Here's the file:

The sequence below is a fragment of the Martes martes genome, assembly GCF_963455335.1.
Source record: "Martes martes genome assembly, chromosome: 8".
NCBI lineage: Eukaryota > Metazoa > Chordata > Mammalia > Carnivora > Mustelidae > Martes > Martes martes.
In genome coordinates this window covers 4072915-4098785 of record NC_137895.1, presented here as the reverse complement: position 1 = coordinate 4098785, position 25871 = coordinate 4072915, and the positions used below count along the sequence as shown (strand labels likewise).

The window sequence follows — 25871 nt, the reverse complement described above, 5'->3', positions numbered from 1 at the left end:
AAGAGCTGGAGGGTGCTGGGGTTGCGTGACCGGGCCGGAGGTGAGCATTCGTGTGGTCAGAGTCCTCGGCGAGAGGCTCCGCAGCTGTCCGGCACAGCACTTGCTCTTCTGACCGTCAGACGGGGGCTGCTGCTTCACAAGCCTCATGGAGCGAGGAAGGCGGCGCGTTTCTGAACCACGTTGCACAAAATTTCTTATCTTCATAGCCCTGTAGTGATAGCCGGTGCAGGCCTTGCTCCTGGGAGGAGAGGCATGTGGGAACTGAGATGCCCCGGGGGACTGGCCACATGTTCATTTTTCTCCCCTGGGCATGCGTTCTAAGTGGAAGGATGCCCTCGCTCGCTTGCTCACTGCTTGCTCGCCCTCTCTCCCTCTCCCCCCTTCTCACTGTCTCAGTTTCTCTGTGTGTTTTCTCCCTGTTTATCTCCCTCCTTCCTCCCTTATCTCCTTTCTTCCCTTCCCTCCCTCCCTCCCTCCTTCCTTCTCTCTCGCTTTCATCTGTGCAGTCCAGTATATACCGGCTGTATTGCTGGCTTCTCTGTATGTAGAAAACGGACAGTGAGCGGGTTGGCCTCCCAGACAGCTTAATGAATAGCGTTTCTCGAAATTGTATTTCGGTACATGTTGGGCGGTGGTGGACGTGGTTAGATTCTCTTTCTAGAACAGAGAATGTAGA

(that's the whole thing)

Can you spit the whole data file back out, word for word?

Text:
The sequence below is a fragment of the Martes martes genome, assembly GCF_963455335.1.
Source record: "Martes martes genome assembly, chromosome: 8".
NCBI lineage: Eukaryota > Metazoa > Chordata > Mammalia > Carnivora > Mustelidae > Martes > Martes martes.
In genome coordinates this window covers 4072915-4098785 of record NC_137895.1, presented here as the reverse complement: position 1 = coordinate 4098785, position 25871 = coordinate 4072915, and the positions used below count along the sequence as shown (strand labels likewise).

The window sequence follows — 25871 nt, the reverse complement described above, 5'->3', positions numbered from 1 at the left end:
AAGAGCTGGAGGGTGCTGGGGTTGCGTGACCGGGCCGGAGGTGAGCATTCGTGTGGTCAGAGTCCTCGGCGAGAGGCTCCGCAGCTGTCCGGCACAGCACTTGCTCTTCTGACCGTCAGACGGGGGCTGCTGCTTCACAAGCCTCATGGAGCGAGGAAGGCGGCGCGTTTCTGAACCACGTTGCACAAAATTTCTTATCTTCATAGCCCTGTAGTGATAGCCGGTGCAGGCCTTGCTCCTGGGAGGAGAGGCATGTGGGAACTGAGATGCCCCGGGGGACTGGCCACATGTTCATTTTTCTCCCCTGGGCATGCGTTCTAAGTGGAAGGATGCCCTCGCTCGCTTGCTCACTGCTTGCTCGCCCTCTCTCCCTCTCCCCCCTTCTCACTGTCTCAGTTTCTCTGTGTGTTTTCTCCCTGTTTATCTCCCTCCTTCCTCCCTTATCTCCTTTCTTCCCTTCCCTCCCTCCCTCCCTCCTTCCTTCTCTCTCGCTTTCATCTGTGCAGTCCAGTATATACCGGCTGTATTGCTGGCTTCTCTGTATGTAGAAAACGGACAGTGAGCGGGTTGGCCTCCCAGACAGCTTAATGAATAGCGTTTCTCGAAATTGTATTTCGGTACATGTTGGGCGGTGGTGGACGTGGTTAGATTCTCTTTCTAGAACAGAGAATGTAGA